Charles Johnson: The End of the Black American Narrative





[Charles Johnson is the S. Wilson and Grace M. Pollock Professor for Excellence in English at the University of Washington (Seattle). A MacArthur fellow, he is author of the National Book Award-winning novel Middle Passage and many other works.]

... To put this another way, we can say that 40 years after the epic battles for specific civil rights in Montgomery, Birmingham, and Selma, after two monumental and historic legislative triumphs—the Civil Rights Act of 1964 and the Voting Rights Act of 1965—and after three decades of affirmative action that led to the creation of a true black middle class (and not the false one E. Franklin Frazier described in his classic 1957 study, Black Bourgeoisie), a people oppressed for so long have finally become, as writer Reginald McKnight once put it, “as polymorphous as the dance of Shiva.” Black Americans have been CEOs at AOL Time Warner, American Express, and Merrill Lynch; we have served as secretary of state and White House national security adviser. Well over 10,000 black Americans have been elected to offices around the country, and at this moment Senator Barack Obama holds us in suspense with the possibility that he may be selected as the Democratic Party’s first biracial, black American candidate for president. We have been mayors, police chiefs, best-selling authors, MacArthur fellows, Nobel laureates, Ivy League professors, billionaires, scientists, stockbrokers, engineers, theoretical physicists, toy makers, inventors, astronauts, chess grandmasters, dot-com millionaires, actors, Hollywood film directors, and talk show hosts (the most prominent among them being Oprah Winfrey, who recently signed a deal to acquire her own network); we are Protestants, Catholics, Muslims, Jews, and Buddhists (as I am). And we are not culturally homogeneous. When I last looked, West Indians constituted 48 percent of the “black” population in Miami. In America’s major cities, 15 percent of the black American population is foreign born—Haitian, Jamaican, Senegalese, Nigerian, Cape Verdean, Ethiopian, Eritrean, and Somalian—a rich tapestry of brown-skinned people as culturally complex in their differences, backgrounds, and outlooks as those people lumped together under the all too convenient labels of “Asian” or “European.” Many of them are doing better—in school and business—than native-born black Americans. I think often of something said by Mary Andom, an Eritrean student at Western Washington University, and quoted in an article published in 2003 in The Seattle Times: “I don’t know about ‘chitlings’ or ‘grits.’ I don’t listen to soul music artists such as Marvin Gaye or Aretha Franklin....I grew up eating injera and listening to Tigrinya music....After school, I cook the traditional coffee, called boun, by hand for my mother. It is a tradition shared amongst mother and daughter.”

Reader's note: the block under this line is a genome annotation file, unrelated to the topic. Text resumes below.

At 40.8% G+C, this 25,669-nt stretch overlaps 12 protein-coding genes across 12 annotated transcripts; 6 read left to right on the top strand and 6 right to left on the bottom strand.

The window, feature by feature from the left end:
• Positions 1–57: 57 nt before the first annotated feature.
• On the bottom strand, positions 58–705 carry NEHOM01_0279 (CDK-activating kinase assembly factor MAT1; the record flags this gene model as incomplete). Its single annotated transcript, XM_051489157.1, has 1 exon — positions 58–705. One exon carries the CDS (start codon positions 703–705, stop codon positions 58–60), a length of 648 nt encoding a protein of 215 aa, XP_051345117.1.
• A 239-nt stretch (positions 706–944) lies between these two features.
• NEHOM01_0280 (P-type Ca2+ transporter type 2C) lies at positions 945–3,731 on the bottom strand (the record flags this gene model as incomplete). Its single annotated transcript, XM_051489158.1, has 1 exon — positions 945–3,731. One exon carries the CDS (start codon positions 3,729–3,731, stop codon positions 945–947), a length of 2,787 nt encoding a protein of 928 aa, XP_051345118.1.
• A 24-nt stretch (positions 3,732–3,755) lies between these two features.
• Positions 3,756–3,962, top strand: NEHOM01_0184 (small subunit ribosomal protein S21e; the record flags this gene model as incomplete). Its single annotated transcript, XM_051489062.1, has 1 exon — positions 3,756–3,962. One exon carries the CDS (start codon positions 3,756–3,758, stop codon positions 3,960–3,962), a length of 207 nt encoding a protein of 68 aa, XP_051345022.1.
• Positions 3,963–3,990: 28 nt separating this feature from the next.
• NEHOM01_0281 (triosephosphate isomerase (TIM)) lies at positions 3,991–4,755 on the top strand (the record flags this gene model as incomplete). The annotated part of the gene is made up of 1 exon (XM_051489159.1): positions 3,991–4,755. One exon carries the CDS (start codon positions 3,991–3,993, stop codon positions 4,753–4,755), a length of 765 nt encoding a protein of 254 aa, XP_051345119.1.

No matter which angle we use to view black people in America today, we find them to be a complex and multifaceted people who defy easy categorization. We challenge, culturally and politically, an old group narrative that fails at the beginning of this new century to capture even a fraction of our rich diversity and heterogeneity. My point is not that black Americans don’t have social and cultural problems in 2008. We have several nagging problems, among them poor schools and far too many black men in prison and too few in college. But these are problems based more on the inequities of class, and they appear in other groups as well. It simply is no longer the case that the essence of black American life is racial victimization and disenfranchisement, a curse and a condemnation, a destiny based on color in which the meaning of one’s life is thinghood, created even before one is born. This is not something we can assume. The specific conflict of this narrative reached its dramatic climax in 1963 in Birmingham, Alabama, and at the breathtaking March on Washington; its resolution arrived in 1965, the year before I graduated from high school, with the Voting Rights Act. Everything since then has been a coda for almost half a century. We call this long-extended and still ongoing anticlimax the post-civil-rights period. If the NAACP is struggling these days to recruit members of the younger generation and to redefine its mission in the 21st century—and it is struggling to do that—I think it is a good sign that the organization Du Bois led for so long is now a casualty of its own successes in the 1960s.

Yet, despite being an antique, the old black American narrative of pervasive victimization persists, denying the overwhelming evidence of change since the time of my parents and grandparents, refusing to die as doggedly as the Ptolemaic vision before Copernicus or the notion of phlogiston in the 19th century, or the deductive reasoning of the medieval schoolmen. It has become ahistorical. For a time it served us well and powerfully, yes, reminding each generation of black Americans of the historic obligations and duties and dangers they inherited and faced, but the problem with any story or idea or interpretation is that it can soon fail to fit the facts and becomes an ideology, even kitsch....




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